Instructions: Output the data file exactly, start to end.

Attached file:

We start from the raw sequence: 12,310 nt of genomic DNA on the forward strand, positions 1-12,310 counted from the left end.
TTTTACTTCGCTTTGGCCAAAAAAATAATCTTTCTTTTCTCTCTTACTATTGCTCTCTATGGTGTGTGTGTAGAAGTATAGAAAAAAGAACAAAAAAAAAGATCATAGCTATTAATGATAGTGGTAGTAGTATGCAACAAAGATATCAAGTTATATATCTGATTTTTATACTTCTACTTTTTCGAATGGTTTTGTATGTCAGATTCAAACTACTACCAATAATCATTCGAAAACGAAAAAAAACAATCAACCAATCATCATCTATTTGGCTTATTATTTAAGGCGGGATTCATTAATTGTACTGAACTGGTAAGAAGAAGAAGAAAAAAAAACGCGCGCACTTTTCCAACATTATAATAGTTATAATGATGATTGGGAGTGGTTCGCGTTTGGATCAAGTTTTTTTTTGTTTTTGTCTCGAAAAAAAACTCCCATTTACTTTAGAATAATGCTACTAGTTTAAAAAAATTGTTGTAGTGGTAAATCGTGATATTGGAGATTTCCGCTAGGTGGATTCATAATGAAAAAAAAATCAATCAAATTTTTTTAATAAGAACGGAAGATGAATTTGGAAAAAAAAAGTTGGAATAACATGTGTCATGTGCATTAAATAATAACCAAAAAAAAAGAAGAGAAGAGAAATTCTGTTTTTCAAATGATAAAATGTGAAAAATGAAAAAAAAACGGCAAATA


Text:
We start from the raw sequence: 12,310 nt of genomic DNA on the forward strand, positions 1-12,310 counted from the left end.
TTTTACTTCGCTTTGGCCAAAAAAATAATCTTTCTTTTCTCTCTTACTATTGCTCTCTATGGTGTGTGTGTAGAAGTATAGAAAAAAGAACAAAAAAAAAGATCATAGCTATTAATGATAGTGGTAGTAGTATGCAACAAAGATATCAAGTTATATATCTGATTTTTATACTTCTACTTTTTCGAATGGTTTTGTATGTCAGATTCAAACTACTACCAATAATCATTCGAAAACGAAAAAAAACAATCAACCAATCATCATCTATTTGGCTTATTATTTAAGGCGGGATTCATTAATTGTACTGAACTGGTAAGAAGAAGAAGAAAAAAAAACGCGCGCACTTTTCCAACATTATAATAGTTATAATGATGATTGGGAGTGGTTCGCGTTTGGATCAAGTTTTTTTTTGTTTTTGTCTCGAAAAAAAACTCCCATTTACTTTAGAATAATGCTACTAGTTTAAAAAAATTGTTGTAGTGGTAAATCGTGATATTGGAGATTTCCGCTAGGTGGATTCATAATGAAAAAAAAATCAATCAAATTTTTTTAATAAGAACGGAAGATGAATTTGGAAAAAAAAAGTTGGAATAACATGTGTCATGTGCATTAAATAATAACCAAAAAAAAAGAAGAGAAGAGAAATTCTGTTTTTCAAATGATAAAATGTGAAAAATGAAAAAAAAACGGCAAATA